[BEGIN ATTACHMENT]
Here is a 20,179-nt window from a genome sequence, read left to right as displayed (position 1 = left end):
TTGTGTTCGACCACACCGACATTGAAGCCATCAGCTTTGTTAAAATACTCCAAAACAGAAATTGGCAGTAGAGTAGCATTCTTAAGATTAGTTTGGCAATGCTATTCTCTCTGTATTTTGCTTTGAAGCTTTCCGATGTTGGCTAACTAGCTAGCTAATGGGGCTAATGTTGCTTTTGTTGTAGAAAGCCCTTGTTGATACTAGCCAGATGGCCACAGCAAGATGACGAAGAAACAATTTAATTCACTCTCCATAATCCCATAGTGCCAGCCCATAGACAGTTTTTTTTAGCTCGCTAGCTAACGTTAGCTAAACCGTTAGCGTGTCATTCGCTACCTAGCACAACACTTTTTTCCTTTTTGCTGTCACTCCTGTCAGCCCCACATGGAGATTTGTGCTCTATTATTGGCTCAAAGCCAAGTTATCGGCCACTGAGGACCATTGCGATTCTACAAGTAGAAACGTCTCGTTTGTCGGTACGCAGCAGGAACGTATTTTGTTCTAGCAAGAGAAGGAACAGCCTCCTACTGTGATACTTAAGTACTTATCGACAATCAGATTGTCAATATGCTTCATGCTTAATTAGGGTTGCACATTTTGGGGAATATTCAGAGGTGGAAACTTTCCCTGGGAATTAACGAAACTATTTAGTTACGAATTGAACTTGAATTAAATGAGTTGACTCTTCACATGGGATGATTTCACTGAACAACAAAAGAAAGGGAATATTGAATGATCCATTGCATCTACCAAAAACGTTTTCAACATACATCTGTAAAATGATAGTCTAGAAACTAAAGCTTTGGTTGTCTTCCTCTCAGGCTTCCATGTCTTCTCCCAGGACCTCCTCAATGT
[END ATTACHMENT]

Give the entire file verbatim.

Here is a 20,179-nt window from a genome sequence, read left to right as displayed (position 1 = left end):
TTGTGTTCGACCACACCGACATTGAAGCCATCAGCTTTGTTAAAATACTCCAAAACAGAAATTGGCAGTAGAGTAGCATTCTTAAGATTAGTTTGGCAATGCTATTCTCTCTGTATTTTGCTTTGAAGCTTTCCGATGTTGGCTAACTAGCTAGCTAATGGGGCTAATGTTGCTTTTGTTGTAGAAAGCCCTTGTTGATACTAGCCAGATGGCCACAGCAAGATGACGAAGAAACAATTTAATTCACTCTCCATAATCCCATAGTGCCAGCCCATAGACAGTTTTTTTTAGCTCGCTAGCTAACGTTAGCTAAACCGTTAGCGTGTCATTCGCTACCTAGCACAACACTTTTTTCCTTTTTGCTGTCACTCCTGTCAGCCCCACATGGAGATTTGTGCTCTATTATTGGCTCAAAGCCAAGTTATCGGCCACTGAGGACCATTGCGATTCTACAAGTAGAAACGTCTCGTTTGTCGGTACGCAGCAGGAACGTATTTTGTTCTAGCAAGAGAAGGAACAGCCTCCTACTGTGATACTTAAGTACTTATCGACAATCAGATTGTCAATATGCTTCATGCTTAATTAGGGTTGCACATTTTGGGGAATATTCAGAGGTGGAAACTTTCCCTGGGAATTAACGAAACTATTTAGTTACGAATTGAACTTGAATTAAATGAGTTGACTCTTCACATGGGATGATTTCACTGAACAACAAAAGAAAGGGAATATTGAATGATCCATTGCATCTACCAAAAACGTTTTCAACATACATCTGTAAAATGATAGTCTAGAAACTAAAGCTTTGGTTGTCTTCCTCTCAGGCTTCCATGTCTTCTCCCAGGACCTCCTCAATGT